If Tesla was truly a story about actual economics - you know, things like demand and production - we might expect the fact that registrations are plunging to have an effect on the company's stock price.
But, as it goes, the company's stock is and has been wholly disconnected from reality, which is why at the stock sits currently with a $700 handle, we're certain it won't be phased by the fact that registrations have plunged in top European markets.
For instance, Tesla recorded only 83 new cars in Norway last month, comparing to 1,016 vehicles last year. In the Netherlands, registrations also plunged, down 68% to 155 units, according to Bloomberg.
It is not a good look for Tesla, as these are two of the only four countries that Tesla breaks out revenue for on a quarterly basis. For the first two months of the year (and first 66% of the first quarter), registrations were down 77% and 42% in Norway and the Netherlands - and that was against easy comps. The Model 3 was only just starting to get underway with sales in early 2019.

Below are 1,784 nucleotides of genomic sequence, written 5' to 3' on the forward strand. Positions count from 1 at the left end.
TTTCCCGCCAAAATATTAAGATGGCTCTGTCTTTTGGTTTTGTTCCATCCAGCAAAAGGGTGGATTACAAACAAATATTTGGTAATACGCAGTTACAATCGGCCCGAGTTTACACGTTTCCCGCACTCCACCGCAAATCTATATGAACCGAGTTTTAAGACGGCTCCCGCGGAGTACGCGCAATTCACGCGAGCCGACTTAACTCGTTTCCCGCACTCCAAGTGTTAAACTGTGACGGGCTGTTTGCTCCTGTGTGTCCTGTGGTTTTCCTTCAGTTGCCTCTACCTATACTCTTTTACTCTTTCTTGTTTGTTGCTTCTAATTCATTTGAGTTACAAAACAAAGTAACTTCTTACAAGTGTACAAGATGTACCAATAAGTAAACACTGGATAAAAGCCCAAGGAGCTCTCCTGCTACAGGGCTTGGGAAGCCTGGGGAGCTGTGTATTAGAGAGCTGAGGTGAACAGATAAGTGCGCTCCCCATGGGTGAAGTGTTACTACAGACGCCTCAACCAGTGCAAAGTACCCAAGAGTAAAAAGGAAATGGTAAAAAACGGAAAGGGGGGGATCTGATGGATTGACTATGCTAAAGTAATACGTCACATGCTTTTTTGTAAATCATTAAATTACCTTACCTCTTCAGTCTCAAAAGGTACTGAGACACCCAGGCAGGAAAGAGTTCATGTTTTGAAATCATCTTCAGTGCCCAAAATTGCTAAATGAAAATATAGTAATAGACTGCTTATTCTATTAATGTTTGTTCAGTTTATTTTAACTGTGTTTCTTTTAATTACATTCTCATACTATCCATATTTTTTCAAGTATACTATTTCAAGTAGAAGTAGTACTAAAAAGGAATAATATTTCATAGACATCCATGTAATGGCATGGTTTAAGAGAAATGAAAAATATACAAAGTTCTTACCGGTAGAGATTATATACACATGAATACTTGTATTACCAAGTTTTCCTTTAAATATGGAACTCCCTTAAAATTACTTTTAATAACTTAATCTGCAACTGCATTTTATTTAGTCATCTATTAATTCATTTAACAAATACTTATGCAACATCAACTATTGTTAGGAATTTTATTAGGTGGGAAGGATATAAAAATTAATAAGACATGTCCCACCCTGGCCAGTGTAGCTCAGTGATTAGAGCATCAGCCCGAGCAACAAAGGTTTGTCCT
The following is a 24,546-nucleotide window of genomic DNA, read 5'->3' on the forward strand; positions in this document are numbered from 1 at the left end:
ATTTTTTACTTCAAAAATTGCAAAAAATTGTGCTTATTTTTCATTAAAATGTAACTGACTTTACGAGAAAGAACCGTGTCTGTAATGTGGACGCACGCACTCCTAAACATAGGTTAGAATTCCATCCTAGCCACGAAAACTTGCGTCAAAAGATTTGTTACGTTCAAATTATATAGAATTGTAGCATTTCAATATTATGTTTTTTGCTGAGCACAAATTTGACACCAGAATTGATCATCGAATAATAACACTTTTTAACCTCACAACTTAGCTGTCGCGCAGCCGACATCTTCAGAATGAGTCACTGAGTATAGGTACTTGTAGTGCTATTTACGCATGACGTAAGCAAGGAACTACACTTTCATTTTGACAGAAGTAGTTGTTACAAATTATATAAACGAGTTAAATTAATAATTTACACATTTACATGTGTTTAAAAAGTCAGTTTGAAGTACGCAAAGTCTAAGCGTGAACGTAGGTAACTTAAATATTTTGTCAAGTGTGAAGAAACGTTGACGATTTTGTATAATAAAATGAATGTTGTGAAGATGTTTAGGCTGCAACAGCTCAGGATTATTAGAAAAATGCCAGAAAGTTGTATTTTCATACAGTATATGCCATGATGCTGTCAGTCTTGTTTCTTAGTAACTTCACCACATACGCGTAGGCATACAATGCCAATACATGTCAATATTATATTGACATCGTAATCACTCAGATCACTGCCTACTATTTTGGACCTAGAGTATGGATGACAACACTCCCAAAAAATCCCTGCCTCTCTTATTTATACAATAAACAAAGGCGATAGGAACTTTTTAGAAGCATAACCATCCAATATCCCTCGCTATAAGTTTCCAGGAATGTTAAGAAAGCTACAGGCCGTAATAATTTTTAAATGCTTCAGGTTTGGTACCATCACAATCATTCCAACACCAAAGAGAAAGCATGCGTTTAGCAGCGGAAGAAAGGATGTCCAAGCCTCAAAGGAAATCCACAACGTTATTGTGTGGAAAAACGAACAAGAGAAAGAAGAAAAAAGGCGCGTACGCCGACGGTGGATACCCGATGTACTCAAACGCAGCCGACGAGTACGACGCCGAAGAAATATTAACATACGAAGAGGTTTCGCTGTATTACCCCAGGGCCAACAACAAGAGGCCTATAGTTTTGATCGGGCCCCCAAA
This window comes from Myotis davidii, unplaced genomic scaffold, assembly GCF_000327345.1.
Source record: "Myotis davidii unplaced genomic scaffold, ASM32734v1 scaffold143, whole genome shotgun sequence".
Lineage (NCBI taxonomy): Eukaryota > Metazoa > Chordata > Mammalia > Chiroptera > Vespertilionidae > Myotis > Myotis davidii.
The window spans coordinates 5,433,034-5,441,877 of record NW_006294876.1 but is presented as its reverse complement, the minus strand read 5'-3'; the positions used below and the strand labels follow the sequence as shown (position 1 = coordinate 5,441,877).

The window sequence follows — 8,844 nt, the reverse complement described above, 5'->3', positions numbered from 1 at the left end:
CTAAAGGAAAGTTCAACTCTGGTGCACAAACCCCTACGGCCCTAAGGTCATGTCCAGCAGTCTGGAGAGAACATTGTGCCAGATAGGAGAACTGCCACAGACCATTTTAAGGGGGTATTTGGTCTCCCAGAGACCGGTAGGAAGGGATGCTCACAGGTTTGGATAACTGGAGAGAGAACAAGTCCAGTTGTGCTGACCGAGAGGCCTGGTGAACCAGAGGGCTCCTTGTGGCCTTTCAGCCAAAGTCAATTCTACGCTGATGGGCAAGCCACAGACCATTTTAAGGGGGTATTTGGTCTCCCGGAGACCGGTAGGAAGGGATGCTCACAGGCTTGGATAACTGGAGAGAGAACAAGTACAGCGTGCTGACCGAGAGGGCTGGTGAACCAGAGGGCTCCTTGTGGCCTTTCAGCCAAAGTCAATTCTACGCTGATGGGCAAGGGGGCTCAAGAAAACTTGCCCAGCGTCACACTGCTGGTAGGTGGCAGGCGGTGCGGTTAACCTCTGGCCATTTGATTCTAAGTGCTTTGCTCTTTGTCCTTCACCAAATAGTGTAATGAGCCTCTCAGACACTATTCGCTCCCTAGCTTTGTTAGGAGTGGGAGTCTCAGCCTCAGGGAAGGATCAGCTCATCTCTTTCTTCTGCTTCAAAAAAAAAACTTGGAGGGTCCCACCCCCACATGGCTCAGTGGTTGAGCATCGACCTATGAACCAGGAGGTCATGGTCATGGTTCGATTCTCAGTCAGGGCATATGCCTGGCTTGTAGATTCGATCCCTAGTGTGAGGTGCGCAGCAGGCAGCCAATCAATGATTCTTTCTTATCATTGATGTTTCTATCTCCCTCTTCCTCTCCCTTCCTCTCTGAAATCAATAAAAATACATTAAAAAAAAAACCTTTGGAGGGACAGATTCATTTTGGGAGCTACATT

Norway began to saturate last year and the Netherlands saw a favorable tax provision for EV buyers disappear. Revenue from the Netherlands and Norway was up 65% and 48% in 2019, respectively, which helped offset a 15% drop in the U.S. With these key Europeans countries not absorbing the blow any further, what could Tesla's Q1 2020 revenue look like?
Of course, the Tesla "carrot on the string" now turns to Germany. In addition to Tesla building its next Gigafactory there, the country has unveiled a landmark climate related stimulus package. It is offering subsidies to boost EV sales and is expected to overtake Norway as the regional EV leader.
But the falling sales in Europe will make it tough to cushion any blow not only in the U.S., but in China, where coronavirus has ravaged the country and auto sales, in general, are down between 80% and 90% for February. This hasn't stopped Tesla's stock from holding a bid in the $600 to $700 range, even despite the market's recent sell off on coronavirus fears.
For now, the $120 billion cash incinerating company remains in tact.
We can't help but wonder if a further plunge in the markets could reveal any "interesting" information about Tesla and/or its financials going forward.